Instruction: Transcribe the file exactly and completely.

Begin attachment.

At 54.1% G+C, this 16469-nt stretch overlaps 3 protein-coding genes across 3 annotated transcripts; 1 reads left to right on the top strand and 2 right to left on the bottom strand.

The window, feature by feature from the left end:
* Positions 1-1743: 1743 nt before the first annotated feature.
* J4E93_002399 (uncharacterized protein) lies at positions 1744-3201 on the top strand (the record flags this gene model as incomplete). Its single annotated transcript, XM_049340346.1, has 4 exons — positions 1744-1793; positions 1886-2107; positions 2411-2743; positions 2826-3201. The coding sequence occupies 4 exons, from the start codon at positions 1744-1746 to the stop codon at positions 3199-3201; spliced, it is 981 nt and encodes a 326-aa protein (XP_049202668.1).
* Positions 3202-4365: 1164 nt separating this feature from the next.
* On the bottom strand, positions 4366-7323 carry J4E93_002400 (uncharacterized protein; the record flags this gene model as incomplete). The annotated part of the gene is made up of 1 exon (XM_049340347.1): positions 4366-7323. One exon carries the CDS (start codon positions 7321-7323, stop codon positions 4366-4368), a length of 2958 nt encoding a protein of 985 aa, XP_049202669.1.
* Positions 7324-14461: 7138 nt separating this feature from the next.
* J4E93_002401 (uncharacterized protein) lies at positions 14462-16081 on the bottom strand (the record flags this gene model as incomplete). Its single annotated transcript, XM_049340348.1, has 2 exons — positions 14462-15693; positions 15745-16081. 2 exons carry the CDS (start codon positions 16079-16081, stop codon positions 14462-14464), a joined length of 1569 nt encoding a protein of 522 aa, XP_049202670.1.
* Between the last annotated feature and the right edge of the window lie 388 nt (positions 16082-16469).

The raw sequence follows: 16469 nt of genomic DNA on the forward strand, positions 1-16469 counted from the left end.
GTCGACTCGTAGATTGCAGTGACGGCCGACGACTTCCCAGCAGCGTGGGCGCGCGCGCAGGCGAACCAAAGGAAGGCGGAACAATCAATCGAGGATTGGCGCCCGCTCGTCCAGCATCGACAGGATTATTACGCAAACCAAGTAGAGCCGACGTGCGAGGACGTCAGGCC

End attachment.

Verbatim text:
At 54.1% G+C, this 16469-nt stretch overlaps 3 protein-coding genes across 3 annotated transcripts; 1 reads left to right on the top strand and 2 right to left on the bottom strand.

The window, feature by feature from the left end:
* Positions 1-1743: 1743 nt before the first annotated feature.
* J4E93_002399 (uncharacterized protein) lies at positions 1744-3201 on the top strand (the record flags this gene model as incomplete). Its single annotated transcript, XM_049340346.1, has 4 exons — positions 1744-1793; positions 1886-2107; positions 2411-2743; positions 2826-3201. The coding sequence occupies 4 exons, from the start codon at positions 1744-1746 to the stop codon at positions 3199-3201; spliced, it is 981 nt and encodes a 326-aa protein (XP_049202668.1).
* Positions 3202-4365: 1164 nt separating this feature from the next.
* On the bottom strand, positions 4366-7323 carry J4E93_002400 (uncharacterized protein; the record flags this gene model as incomplete). The annotated part of the gene is made up of 1 exon (XM_049340347.1): positions 4366-7323. One exon carries the CDS (start codon positions 7321-7323, stop codon positions 4366-4368), a length of 2958 nt encoding a protein of 985 aa, XP_049202669.1.
* Positions 7324-14461: 7138 nt separating this feature from the next.
* J4E93_002401 (uncharacterized protein) lies at positions 14462-16081 on the bottom strand (the record flags this gene model as incomplete). Its single annotated transcript, XM_049340348.1, has 2 exons — positions 14462-15693; positions 15745-16081. 2 exons carry the CDS (start codon positions 16079-16081, stop codon positions 14462-14464), a joined length of 1569 nt encoding a protein of 522 aa, XP_049202670.1.
* Between the last annotated feature and the right edge of the window lie 388 nt (positions 16082-16469).

The raw sequence follows: 16469 nt of genomic DNA on the forward strand, positions 1-16469 counted from the left end.
GTCGACTCGTAGATTGCAGTGACGGCCGACGACTTCCCAGCAGCGTGGGCGCGCGCGCAGGCGAACCAAAGGAAGGCGGAACAATCAATCGAGGATTGGCGCCCGCTCGTCCAGCATCGACAGGATTATTACGCAAACCAAGTAGAGCCGACGTGCGAGGACGTCAGGCC